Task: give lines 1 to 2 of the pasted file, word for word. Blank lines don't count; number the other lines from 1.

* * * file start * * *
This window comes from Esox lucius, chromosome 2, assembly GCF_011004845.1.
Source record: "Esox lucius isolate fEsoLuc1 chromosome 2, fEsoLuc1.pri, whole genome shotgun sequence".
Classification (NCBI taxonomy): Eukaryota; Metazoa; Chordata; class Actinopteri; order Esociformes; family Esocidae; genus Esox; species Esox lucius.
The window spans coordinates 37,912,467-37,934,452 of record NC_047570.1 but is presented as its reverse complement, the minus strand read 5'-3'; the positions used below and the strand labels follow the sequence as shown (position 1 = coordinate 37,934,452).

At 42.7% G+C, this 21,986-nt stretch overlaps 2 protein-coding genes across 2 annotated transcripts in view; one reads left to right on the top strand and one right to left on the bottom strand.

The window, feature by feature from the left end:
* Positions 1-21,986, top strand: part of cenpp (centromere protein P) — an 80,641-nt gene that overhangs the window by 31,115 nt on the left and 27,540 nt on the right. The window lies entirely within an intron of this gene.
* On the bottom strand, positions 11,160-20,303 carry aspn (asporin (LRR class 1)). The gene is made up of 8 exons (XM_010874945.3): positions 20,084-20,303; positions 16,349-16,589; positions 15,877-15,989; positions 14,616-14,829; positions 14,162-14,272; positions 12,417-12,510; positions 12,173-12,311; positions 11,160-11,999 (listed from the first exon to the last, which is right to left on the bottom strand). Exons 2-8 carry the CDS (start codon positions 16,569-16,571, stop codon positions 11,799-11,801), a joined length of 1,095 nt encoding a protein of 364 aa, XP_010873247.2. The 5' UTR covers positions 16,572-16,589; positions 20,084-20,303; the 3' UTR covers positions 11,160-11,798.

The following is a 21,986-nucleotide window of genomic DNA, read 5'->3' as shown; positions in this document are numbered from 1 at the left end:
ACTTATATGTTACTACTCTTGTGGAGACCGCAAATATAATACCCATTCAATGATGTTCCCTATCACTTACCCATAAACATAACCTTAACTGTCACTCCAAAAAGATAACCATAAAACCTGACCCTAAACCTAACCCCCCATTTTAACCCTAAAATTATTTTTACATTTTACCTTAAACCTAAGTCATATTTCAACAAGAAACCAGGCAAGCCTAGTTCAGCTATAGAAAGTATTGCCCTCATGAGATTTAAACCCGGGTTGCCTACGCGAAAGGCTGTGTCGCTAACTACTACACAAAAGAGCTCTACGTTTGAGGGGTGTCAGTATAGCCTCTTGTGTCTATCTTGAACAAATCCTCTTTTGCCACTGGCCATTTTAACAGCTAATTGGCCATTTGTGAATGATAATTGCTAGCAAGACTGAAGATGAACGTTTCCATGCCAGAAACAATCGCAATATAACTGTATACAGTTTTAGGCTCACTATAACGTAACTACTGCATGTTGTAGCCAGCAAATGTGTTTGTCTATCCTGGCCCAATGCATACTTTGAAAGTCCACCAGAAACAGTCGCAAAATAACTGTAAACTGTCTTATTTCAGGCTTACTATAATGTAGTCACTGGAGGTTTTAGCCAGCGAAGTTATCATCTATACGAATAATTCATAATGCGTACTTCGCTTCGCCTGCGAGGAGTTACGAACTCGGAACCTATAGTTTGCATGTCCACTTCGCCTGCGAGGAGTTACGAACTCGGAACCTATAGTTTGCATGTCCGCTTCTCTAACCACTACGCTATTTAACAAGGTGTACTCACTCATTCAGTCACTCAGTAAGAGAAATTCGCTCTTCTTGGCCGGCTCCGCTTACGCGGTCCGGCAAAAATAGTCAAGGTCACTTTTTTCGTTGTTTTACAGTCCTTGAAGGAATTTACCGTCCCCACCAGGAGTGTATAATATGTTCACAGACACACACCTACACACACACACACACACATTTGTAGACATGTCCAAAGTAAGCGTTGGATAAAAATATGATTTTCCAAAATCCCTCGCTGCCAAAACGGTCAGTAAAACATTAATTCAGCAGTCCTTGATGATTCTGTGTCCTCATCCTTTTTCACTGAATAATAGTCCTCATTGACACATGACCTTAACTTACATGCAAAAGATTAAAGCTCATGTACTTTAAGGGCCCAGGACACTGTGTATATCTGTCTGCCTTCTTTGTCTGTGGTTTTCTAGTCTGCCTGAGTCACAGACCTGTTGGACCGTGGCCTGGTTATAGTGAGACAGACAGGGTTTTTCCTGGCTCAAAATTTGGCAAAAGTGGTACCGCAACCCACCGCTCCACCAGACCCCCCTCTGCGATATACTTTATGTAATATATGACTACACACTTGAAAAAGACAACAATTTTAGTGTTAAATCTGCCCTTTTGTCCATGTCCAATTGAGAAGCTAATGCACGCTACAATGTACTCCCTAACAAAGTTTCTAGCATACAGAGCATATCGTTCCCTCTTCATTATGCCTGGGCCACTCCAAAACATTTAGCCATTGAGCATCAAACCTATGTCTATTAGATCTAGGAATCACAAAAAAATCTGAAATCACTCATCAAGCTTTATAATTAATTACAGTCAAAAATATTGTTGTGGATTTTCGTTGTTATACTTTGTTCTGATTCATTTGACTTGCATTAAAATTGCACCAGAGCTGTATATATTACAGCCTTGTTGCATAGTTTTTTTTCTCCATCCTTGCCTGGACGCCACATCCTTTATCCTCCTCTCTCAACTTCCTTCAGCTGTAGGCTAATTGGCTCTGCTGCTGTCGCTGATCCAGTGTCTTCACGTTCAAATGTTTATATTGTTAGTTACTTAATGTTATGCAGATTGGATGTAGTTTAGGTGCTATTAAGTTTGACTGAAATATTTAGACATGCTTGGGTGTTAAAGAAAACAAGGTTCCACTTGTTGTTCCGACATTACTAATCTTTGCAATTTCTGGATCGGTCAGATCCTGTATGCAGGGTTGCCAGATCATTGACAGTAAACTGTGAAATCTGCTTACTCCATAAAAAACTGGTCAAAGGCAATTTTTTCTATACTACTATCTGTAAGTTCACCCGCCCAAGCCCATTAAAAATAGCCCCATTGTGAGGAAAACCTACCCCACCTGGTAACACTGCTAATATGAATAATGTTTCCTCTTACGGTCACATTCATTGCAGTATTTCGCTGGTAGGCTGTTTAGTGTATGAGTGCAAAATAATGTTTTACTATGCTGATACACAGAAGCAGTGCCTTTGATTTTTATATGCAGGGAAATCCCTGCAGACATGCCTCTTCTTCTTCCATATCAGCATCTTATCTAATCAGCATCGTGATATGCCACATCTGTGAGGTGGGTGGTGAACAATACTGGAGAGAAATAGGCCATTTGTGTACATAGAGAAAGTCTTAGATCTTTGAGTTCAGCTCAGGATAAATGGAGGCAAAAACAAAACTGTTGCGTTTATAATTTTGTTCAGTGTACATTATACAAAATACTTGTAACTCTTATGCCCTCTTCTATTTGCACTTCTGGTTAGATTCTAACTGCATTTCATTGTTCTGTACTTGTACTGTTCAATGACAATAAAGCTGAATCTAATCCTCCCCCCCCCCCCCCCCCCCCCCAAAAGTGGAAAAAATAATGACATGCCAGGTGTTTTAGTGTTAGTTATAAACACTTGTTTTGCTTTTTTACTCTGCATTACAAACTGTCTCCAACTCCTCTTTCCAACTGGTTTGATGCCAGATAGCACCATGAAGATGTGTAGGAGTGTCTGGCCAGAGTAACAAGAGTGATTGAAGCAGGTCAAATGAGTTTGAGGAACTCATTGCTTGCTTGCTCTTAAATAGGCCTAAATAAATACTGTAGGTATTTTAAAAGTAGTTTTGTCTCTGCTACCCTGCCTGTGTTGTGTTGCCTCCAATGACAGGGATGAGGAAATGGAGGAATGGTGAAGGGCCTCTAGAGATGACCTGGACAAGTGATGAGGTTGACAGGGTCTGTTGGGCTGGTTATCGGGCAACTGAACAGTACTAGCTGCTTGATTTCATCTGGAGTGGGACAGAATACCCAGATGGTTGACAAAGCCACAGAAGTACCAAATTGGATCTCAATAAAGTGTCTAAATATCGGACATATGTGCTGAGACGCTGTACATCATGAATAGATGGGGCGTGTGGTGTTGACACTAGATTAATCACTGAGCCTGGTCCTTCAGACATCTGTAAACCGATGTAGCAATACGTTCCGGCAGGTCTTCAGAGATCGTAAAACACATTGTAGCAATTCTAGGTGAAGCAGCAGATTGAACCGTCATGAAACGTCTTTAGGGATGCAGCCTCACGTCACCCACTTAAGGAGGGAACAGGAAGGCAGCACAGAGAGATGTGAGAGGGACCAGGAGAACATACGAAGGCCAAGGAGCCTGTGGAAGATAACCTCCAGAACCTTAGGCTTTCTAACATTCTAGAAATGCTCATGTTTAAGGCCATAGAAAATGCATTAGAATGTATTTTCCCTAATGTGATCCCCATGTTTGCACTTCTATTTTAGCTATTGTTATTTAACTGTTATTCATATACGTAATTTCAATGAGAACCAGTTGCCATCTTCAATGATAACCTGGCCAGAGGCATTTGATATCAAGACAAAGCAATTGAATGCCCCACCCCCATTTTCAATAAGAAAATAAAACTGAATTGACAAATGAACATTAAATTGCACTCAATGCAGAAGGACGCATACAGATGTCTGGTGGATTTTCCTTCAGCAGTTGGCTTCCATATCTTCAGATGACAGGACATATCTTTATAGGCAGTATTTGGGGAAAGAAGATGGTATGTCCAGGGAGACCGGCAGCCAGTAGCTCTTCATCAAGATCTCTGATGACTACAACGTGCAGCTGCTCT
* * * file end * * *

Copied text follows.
This window comes from Esox lucius, chromosome 2, assembly GCF_011004845.1.
Source record: "Esox lucius isolate fEsoLuc1 chromosome 2, fEsoLuc1.pri, whole genome shotgun sequence".